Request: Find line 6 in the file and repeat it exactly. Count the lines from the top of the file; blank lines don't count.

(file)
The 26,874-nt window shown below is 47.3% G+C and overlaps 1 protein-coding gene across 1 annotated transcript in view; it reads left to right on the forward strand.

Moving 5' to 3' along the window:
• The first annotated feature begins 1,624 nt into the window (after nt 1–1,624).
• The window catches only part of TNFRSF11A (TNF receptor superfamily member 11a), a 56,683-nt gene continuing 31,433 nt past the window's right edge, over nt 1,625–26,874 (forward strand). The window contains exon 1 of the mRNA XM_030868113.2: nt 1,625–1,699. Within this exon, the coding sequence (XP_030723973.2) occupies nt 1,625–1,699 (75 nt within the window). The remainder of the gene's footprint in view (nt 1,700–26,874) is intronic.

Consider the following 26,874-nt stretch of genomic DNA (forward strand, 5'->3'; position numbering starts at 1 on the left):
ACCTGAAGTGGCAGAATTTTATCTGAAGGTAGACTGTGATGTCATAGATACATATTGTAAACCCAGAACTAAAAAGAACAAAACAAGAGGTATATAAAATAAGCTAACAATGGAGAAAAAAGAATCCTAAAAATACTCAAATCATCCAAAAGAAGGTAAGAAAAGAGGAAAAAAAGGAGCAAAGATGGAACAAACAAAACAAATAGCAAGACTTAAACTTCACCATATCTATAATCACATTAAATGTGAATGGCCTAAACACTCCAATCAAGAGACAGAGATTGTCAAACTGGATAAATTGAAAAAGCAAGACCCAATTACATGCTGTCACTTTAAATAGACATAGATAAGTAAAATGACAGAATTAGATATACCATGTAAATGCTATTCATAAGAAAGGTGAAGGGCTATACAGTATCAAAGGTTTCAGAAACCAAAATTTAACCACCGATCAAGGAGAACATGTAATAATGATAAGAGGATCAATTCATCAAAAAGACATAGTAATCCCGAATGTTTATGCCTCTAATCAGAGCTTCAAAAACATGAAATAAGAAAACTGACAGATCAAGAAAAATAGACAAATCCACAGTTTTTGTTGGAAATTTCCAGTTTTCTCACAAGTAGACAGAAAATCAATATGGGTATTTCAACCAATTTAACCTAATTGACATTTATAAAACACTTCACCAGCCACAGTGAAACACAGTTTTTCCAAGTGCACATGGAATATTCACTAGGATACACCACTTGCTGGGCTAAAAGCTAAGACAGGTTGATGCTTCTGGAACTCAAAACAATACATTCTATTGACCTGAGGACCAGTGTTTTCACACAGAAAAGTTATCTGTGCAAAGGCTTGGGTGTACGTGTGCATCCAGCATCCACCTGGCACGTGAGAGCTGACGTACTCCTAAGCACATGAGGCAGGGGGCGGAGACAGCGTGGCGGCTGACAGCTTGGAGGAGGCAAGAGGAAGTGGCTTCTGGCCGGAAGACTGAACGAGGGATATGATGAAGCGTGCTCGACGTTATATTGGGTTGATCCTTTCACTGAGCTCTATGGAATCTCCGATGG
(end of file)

ACCTGAAGTGGCAGAATTTTATCTGAAGGTAGACTGTGATGTCATAGATACATATTGTAAACCCAGAACTAAAAAGAACAAAACAAGAGGTATATAAAATAAGCTAACAATGGAGAAAAAAGAATCCTAAAAATACTCAAATCATCCAAAAGAAGGTAAGAAAAGAGGAAAAAAAGGAGCAAAGATGGAACAAACAAAACAAATAGCAAGACTTAAACTTCACCATATCTATAATCACATTAAATGTGAATGGCCTAAACACTCCAATCAAGAGACAGAGATTGTCAAACTGGATAAATTGAAAAAGCAAGACCCAATTACATGCTGTCACTTTAAATAGACATAGATAAGTAAAATGACAGAATTAGATATACCATGTAAATGCTATTCATAAGAAAGGTGAAGGGCTATACAGTATCAAAGGTTTCAGAAACCAAAATTTAACCACCGATCAAGGAGAACATGTAATAATGATAAGAGGATCAATTCATCAAAAAGACATAGTAATCCCGAATGTTTATGCCTCTAATCAGAGCTTCAAAAACATGAAATAAGAAAACTGACAGATCAAGAAAAATAGACAAATCCACAGTTTTTGTTGGAAATTTCCAGTTTTCTCACAAGTAGACAGAAAATCAATATGGGTATTTCAACCAATTTAACCTAATTGACATTTATAAAACACTTCACCAGCCACAGTGAAACACAGTTTTTCCAAGTGCACATGGAATATTCACTAGGATACACCACTTGCTGGGCTAAAAGCTAAGACAGGTTGATGCTTCTGGAACTCAAAACAATACATTCTATTGACCTGAGGACCAGTGTTTTCACACAGAAAAGTTATCTGTGCAAAGGCTTGGGTGTACGTGTGCATCCAGCATCCACCTGGCACGTGAGAGCTGACGTACTCCTAAGCACATGAGGCAGGGGGCGGAGACAGCGTGGCGGCTGACAGCTTGGAGGAGGCAAGAGGAAGTGGCTTCTGGCCGGAAGACTGAACGAGGGATATGATGAAGCGTGCTCGACGTTATATTGGGTTGATCCTTTCACTGAGCTCTATGGAATCTCCGATGG